For my daughter’s first birthday, we did what many parents do and threw her (us) a massive party. I had it catered. I hired live music for the 1-year-olds and the adults. I overpaid for an oversized cake that fed 200 though we only had 90-something guests. I made personalized note cards for everyone to share their wishes for my daughter and decorated them along with a special keepsake box for her to store them in. I even hand painted the box. I have dabs of pink paint on one of my ivory dining chairs to remind me of my efforts.
In other words, I really tried.
For my daughter’s second birthday, I promised my husband I’d tone it down a bit. But neither of us wanted to compromise the festivities, or the meaning of celebrating another trip around the sun, or pare down the invite list, for that matter. In fact, we were erring on the side of more inclusive as we were growing our community.
So, I borrowed inspiration from Priya Parker’s The Art of Gathering and we decided there were a few things that really made a party: making it meaningful, making it festive, and making it unique.
To make it festive, I found the best balloon decor in the South Bay of Los Angeles: South Bay Pop. South Bay Pop would add the literal pop to the day and make our spot at the park look like a real party. The company’s Instagram feed showed me they were incredibly talented, and the best part was that they use all biodegradable balloons, so I felt great about our party balloon footprint. With little design expertise myself, I was grateful that Tanya and Alexis, the owners and geniuses behind South Bay Pop, could brainstorm, send ideas, and do the heavy lifting on that front.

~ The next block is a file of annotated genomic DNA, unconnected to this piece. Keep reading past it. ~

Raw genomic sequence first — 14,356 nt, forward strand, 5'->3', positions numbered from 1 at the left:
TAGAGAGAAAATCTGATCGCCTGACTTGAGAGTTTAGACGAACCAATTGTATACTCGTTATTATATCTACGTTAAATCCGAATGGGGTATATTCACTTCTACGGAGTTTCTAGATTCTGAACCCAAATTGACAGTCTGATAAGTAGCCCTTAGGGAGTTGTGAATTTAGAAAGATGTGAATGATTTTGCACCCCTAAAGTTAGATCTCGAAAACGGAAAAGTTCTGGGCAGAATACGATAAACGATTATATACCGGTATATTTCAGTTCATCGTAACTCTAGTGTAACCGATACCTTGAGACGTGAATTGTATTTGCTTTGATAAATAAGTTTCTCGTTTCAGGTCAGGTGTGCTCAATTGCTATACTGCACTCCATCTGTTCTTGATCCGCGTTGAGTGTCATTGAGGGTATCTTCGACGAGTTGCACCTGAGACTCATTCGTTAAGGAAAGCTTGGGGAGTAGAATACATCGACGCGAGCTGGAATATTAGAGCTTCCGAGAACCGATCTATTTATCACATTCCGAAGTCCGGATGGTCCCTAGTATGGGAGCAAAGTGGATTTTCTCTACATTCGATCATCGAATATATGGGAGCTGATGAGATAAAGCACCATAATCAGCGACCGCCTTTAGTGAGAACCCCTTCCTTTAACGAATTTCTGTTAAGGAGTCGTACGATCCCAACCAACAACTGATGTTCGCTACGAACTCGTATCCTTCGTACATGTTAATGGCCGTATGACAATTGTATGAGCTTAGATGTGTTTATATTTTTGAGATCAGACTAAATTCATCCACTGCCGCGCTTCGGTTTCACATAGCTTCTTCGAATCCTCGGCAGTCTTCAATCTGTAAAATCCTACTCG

Then, we were tasked with making it unique; we determined we should use the food as an opportunity to do that. We wanted to spend our money on something more than just the usual run-of-the-mill catering and I found the perfect party trick: Rolling Zone Creamery. They set up a cart and make the ice cream right then and there on a cold slab for guests. We got to choose from a whole host of fun flavors and they had toppings to mix in, too. They rolled the ice cream into fun spirals that was a hit with the kids and the adults. And the ice cream was not only organic, it was absolutely delicious.
I hired our favorite music teacher, Musical Bob, to liven things up for the kids. He brought his parachute, instruments and props and more than enough enthusiasm to keep the spirits high as he sang fan favorites, and led us in happy birthday — twice, at my daughter’s request.
And then the meaning-making. I decided to get creative here and combine the party favors with a give-back element to make the guests feel engaged and connected to something bigger than the party. I picked out dozens of super soft and cute stuffed animals – from zebras to turtles to puppies. I wrapped each with a ribbon and a small sack that contained a gold toy coin. Then I picked three animal-focused causes, a dog rescue and adoption agency in California, a pig sanctuary in Arizona and an elephant sanctuary in Tennessee and set up 3 buckets, each with a cartoon picture of the corresponding animal – dog, pig and elephant – and a description of the organization. I blew up a big sign that instructed our toddler-guests to select a stuffed animal of their choice, find their coin, and then drop it in the bucket of the organization they would like to give to. After the party, my daughter, husband and I would then donate to the organizations.
The favor was a huge hit. The kids loved getting to pick out their very own stuffed animal and the activity gave parents a chance to talk to their kids about giving back to others that need help, and share more about what it means to be loving to our fellow creatures.
All in all, the party was a success. Most importantly, my daughter had a great time (getting 100 guests to sing happy birthday twice – and blow out the candles again — was definitely a highlight), and we created an atmosphere that felt both fun and meaningful.